So far so good, I have come across many applications from many different companies that have hired me for converting their older applications into .NET applications (vb.net or c#) and I have to say, so far so good.
I am of course translating everything into vs2005 version. I feel that going straight to vs2005 from the deprecated Visual Basic 6.0 makes things easier, as you see the improvements right away on refactoring,
code placement etc. Rewriting the app sometimes involves a lot of time dissecting what is happening and nothing slows you down more then unreadable code.
This is due to the fact that many developers have their own style, even though there may be corporate policies in place, they tend to still keep a certain of their own "style". This coupled with the fact that each person has their own settings for any environment *tab indenting etc...)...well you get the point.
Next up is an issue that was rectified in this version of VS, which is the debug functionality of VB 6.0. This is a god send for those like me that rely a lot on run through testing. I prefer setting the text or code as I think it, then work out the bugs through intellisense etc..
As well, sometimes the logic is off by a single digit, which I may or may not remember at the time, if the Id in the database had been started at 1 or 0, depends on the implementation of that company at that time.
Rewriting a whole application from scratch is sometimes easier then trying to reuse all the code from a previous version, however if the conversion is simple enough that you keep 3/4 of the code written, this is better, as any developer coming back into the code will find themselves much easier to continue where they left off.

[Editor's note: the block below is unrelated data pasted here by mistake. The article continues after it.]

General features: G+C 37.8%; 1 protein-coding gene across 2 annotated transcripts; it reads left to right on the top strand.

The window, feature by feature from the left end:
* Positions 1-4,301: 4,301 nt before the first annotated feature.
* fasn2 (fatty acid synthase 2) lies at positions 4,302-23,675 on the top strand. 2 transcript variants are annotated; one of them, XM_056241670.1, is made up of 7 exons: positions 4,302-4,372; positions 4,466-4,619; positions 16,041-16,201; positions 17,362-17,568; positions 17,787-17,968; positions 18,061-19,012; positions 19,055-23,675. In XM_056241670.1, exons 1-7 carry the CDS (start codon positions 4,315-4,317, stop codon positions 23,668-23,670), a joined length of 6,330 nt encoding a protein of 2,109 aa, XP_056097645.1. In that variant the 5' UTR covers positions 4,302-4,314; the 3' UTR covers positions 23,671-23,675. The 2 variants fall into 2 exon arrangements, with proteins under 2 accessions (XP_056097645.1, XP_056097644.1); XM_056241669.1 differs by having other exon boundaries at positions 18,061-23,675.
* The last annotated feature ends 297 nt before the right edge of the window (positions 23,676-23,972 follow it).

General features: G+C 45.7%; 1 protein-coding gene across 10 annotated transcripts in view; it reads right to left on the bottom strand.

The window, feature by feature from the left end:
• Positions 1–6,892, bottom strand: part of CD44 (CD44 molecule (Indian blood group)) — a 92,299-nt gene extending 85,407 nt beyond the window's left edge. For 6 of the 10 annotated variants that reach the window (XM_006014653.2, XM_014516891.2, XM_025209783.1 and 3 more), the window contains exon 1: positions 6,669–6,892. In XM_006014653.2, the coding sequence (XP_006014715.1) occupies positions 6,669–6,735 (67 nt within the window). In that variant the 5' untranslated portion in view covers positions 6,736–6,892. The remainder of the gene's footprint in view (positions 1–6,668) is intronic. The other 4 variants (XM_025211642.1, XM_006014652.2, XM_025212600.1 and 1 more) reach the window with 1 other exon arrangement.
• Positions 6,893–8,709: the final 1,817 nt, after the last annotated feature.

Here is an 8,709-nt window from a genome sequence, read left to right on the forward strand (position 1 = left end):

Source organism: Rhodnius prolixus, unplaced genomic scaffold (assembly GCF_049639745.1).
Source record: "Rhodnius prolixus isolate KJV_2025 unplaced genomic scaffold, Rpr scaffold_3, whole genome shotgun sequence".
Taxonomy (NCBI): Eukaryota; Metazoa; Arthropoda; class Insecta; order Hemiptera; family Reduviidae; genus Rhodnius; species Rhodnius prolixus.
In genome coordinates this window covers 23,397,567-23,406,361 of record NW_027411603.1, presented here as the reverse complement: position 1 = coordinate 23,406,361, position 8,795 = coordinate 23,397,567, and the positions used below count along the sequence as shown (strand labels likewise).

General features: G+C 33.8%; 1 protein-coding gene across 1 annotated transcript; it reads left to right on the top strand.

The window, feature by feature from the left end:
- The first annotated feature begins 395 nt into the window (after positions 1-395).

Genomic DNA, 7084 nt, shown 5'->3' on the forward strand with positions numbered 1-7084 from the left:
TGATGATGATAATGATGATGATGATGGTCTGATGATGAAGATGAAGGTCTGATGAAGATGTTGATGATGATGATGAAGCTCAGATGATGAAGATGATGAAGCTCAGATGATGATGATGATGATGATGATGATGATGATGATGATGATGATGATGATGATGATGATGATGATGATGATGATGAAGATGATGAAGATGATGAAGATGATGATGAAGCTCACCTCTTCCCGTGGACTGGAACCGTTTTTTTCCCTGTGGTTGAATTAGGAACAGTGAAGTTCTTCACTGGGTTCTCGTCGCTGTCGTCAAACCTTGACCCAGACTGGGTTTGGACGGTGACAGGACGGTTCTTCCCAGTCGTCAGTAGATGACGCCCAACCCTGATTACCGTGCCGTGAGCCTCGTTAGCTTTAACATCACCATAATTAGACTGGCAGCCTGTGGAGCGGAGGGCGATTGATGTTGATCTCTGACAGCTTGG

I thoroughly enjoy using the 2005 version as well, as the advanced refactoring, lets you find better placement for your blocks of code or "snippets" as they call it. These can be extracted and replaced everywhere using regular expressions from your IDE, to find and replace bits of code you have now decided to move or alter or even rename ( based on company policy).
The next thing on the table to be improved was the regions. These regions had been improved a la UltraEdit a tool I use profusely as a web developer. You can now enter regions inside methods, making things very neat and tidy. Again reading code to find an error or bug should not take you a day, with proper regions and comment systems in place
(TODO etc..) you can find ,replace ,search for where your bug is causing a crash.(ie- Time out error, please contact your admin....)
Of course this is a windows tool, a pretty encapsulated tool I find worth the money for development in any environment, more so then previous version. Any developer should have their versions upgraded if they can.
To finalize , there is an integrated web server for web development, even if you don't have IIS installed, which can really help you, but remember that just because you made it work on your machine, you may need more tweaking to make it work in an intranet environment with security settings set to high(windows2003).
As well, a free express version of SQL2005 comes with it, which again avoids having to install your own MSDE version as before when you wanted to debug any application at home etc..
Until they come out with 2008 version, I will keep using this version
and learning new tricks to help me with my development (book called Visual Studio 2005 Hacks- Tips & tricks from O'reilly)
Until next time ....